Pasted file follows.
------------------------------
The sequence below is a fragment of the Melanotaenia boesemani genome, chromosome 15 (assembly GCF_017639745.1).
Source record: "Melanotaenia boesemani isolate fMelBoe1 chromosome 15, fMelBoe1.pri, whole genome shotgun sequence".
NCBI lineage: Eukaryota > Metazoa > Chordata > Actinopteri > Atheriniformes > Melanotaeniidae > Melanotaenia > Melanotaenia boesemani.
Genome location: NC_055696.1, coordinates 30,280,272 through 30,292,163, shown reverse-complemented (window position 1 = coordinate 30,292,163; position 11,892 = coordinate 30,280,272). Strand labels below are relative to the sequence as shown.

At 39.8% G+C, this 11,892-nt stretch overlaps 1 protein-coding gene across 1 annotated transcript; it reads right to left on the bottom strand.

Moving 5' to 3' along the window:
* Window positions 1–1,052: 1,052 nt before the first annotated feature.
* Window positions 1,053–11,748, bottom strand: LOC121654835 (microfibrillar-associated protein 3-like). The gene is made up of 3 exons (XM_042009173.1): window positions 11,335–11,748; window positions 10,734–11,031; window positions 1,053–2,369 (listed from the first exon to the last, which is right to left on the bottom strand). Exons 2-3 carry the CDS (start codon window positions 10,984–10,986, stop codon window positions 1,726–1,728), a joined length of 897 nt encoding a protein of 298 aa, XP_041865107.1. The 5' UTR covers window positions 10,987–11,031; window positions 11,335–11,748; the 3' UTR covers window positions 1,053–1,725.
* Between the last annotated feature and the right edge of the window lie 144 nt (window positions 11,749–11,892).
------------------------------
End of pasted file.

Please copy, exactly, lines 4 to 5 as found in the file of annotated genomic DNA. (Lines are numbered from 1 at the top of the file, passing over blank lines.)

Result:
Genome location: NC_055696.1, coordinates 30,280,272 through 30,292,163, shown reverse-complemented (window position 1 = coordinate 30,292,163; position 11,892 = coordinate 30,280,272). Strand labels below are relative to the sequence as shown.

At 39.8% G+C, this 11,892-nt stretch overlaps 1 protein-coding gene across 1 annotated transcript; it reads right to left on the bottom strand.